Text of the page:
Wednesday, July 31, 2013

The Miraculous Medal Saint, The Little Flower, et. al.

I feel a special connection to St. Catherine Laboure, since I've been wearing a Miraculous Medal constantly (even when I sleep, shower, work out, or swim) for the past twenty years or so.  She is the 24-year-old French nun to whom Mary appeared in 1830, the humble human daughter chosen to make sure that the medal was created, according to Our Blessed Mother's exact specifications, in order to spread a special devotion--she is the Miraculous Medal saint.

Last summer, just as I'd finished up the final edits of my Catholic YA novel, Finding Grace, I inherited an authentic relic of St. Catherine Laboure, who is one of the Incorruptibles, which was found among my late maternal grandparents' belongings. (If you're interested in that story, you can find it here in an August 2012 blog post.)  With it came a signed document dated 1955, with a raised seal, identifying the relic as coming ex ossibus (from the bones) of the famous saint--which I guessed, but would not have known for sure without that official paper.
I was blown away when I saw this precious relic, especially because of my devotion to the Miraculous Medal--which I worked into the story of Finding Grace by having my main character, Grace Kelly, wear one always, the way I do.  (When I did the cover artwork for the book, I made sure that Grace's Miraculous Medal was prominently displayed.)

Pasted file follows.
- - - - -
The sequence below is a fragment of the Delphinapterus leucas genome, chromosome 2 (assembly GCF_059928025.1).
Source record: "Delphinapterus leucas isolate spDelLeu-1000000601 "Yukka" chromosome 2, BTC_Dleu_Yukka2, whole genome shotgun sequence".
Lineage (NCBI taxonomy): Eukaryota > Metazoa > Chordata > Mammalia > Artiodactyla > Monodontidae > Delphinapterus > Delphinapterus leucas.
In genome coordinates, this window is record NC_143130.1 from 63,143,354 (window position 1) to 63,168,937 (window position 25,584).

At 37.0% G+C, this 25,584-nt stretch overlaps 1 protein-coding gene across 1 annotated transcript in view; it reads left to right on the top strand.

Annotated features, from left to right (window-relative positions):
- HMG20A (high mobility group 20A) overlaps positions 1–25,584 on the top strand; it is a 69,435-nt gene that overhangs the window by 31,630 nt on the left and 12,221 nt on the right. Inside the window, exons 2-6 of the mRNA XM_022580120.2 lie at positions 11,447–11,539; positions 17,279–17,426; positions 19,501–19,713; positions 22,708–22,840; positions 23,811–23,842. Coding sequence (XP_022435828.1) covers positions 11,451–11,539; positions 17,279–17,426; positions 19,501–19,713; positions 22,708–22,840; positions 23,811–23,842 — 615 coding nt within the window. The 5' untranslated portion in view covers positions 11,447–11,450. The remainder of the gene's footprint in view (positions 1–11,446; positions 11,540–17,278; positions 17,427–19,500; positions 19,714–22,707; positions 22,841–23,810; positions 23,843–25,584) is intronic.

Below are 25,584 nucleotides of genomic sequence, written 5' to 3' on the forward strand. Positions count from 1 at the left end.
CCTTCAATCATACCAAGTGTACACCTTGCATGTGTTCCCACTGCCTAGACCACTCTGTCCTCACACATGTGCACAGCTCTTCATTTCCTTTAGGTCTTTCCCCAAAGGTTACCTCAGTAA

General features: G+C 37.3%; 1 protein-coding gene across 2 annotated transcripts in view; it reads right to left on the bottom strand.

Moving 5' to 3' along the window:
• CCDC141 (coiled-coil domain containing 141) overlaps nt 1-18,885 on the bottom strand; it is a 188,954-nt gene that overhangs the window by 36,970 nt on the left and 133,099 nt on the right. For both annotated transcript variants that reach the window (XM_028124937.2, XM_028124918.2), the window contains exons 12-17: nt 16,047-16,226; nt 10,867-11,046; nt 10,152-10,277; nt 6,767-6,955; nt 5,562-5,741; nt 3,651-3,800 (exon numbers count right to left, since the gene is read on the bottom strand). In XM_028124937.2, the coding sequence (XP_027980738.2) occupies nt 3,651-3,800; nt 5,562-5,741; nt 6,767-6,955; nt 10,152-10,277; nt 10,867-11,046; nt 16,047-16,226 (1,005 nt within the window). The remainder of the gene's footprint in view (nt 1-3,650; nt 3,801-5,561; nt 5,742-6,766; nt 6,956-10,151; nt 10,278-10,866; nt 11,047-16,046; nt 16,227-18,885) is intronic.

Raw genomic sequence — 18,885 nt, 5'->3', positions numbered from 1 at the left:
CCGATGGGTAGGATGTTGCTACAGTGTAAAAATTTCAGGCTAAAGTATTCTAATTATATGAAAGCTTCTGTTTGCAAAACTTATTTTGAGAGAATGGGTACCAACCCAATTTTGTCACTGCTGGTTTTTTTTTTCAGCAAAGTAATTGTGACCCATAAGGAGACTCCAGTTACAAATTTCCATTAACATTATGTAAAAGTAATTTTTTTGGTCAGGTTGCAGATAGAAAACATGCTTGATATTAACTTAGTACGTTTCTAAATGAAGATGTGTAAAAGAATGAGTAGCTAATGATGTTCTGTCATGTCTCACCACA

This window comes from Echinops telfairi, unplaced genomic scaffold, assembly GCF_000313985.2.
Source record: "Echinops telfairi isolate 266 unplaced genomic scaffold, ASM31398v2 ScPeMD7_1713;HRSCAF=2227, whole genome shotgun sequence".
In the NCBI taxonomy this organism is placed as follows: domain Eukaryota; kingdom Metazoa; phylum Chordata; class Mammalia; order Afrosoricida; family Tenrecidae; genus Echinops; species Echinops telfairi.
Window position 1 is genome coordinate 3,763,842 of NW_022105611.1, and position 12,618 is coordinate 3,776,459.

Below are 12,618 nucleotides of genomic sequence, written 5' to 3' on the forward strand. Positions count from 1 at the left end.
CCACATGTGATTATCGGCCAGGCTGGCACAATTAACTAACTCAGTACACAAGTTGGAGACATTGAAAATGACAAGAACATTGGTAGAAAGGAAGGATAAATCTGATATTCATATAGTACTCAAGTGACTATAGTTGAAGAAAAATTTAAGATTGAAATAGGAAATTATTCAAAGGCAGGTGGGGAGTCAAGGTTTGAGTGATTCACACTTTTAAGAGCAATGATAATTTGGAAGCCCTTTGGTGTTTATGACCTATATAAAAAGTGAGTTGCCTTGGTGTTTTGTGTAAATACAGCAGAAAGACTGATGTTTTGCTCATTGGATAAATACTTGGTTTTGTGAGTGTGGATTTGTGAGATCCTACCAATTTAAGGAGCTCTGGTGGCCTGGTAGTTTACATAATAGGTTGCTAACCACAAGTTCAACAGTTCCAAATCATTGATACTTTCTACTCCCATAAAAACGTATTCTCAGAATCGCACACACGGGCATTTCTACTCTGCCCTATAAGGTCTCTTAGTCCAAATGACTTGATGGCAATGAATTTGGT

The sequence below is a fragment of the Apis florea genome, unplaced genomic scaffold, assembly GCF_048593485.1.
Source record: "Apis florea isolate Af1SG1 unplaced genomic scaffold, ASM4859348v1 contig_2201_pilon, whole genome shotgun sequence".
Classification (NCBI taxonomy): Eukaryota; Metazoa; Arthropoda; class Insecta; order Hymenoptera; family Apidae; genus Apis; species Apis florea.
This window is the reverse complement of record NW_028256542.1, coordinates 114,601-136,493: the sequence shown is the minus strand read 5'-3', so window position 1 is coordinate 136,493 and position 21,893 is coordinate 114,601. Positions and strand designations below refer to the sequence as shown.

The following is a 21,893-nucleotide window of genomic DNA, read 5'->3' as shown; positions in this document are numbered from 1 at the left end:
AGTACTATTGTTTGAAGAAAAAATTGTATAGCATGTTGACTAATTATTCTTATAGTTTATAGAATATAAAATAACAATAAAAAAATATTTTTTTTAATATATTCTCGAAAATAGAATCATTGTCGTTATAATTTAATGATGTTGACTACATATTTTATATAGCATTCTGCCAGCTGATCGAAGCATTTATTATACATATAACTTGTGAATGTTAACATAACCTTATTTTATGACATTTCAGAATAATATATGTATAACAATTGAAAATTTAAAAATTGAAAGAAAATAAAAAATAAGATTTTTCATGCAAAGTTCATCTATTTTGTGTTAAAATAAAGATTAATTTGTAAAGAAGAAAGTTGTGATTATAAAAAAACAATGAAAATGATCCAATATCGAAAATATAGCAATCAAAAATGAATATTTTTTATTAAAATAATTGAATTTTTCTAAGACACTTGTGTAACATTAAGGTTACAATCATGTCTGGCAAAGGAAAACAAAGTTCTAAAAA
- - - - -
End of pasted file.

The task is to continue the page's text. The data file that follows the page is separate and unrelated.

That's not all, though.  There was a second relic in the same little box, right beside this one; and although there was no stamped and signed paperwork to proclaim its validity, it appears to be an authentic relic of St. Therese of Lisieux (the "Little Flower").  It just so happens that I feel a devotion to St. Therese as well!  She talks of the "Little Way to Spiritual Childhood," whereby even the littlest and humblest among us can become saints--by living out our lives with faith in God's plan for us and having a childlike love for Him.  By performing even the littlest tasks assigned to us in our various vocations as if they are prayers.  There are many flowers in God's garden, St. Therese teaches.  We may not all become great saints, but we can become saints nonetheless.  In her words: “The splendor of the rose and the whiteness of the lily do not rob the little violet of its scent nor the daisy of its simple charm.  If every tiny flower wanted to be a rose, spring would lose its loveliness.” I imagine that sweet, self-effacing, self-sacrificing young nun, who only lived to be 24 and considered herself among the tiniest of the flowers in the garden, would never have believed that she would one day be named a Doctor of the Church.

My airline pilot husband was able to take two trips to Paris while our son was doing a college internship there this summer.  At the end of June, he and our boy did a lot of sightseeing together (and then flew home in the same plane, one in the cockpit and one in business class!), and one of the places they visited was the church where Our Lady appeared to St. Catherine Laboure.  (When my husband Face-timed me to tell me about it, I got choked up and felt the sting of tears!  I would have loved to be there with them.)  They were able to take this iPhone photo of the saint's incorrupt body, which lies near the chapel where the apparitions took place.
And here's the chapel, while we're on the subject.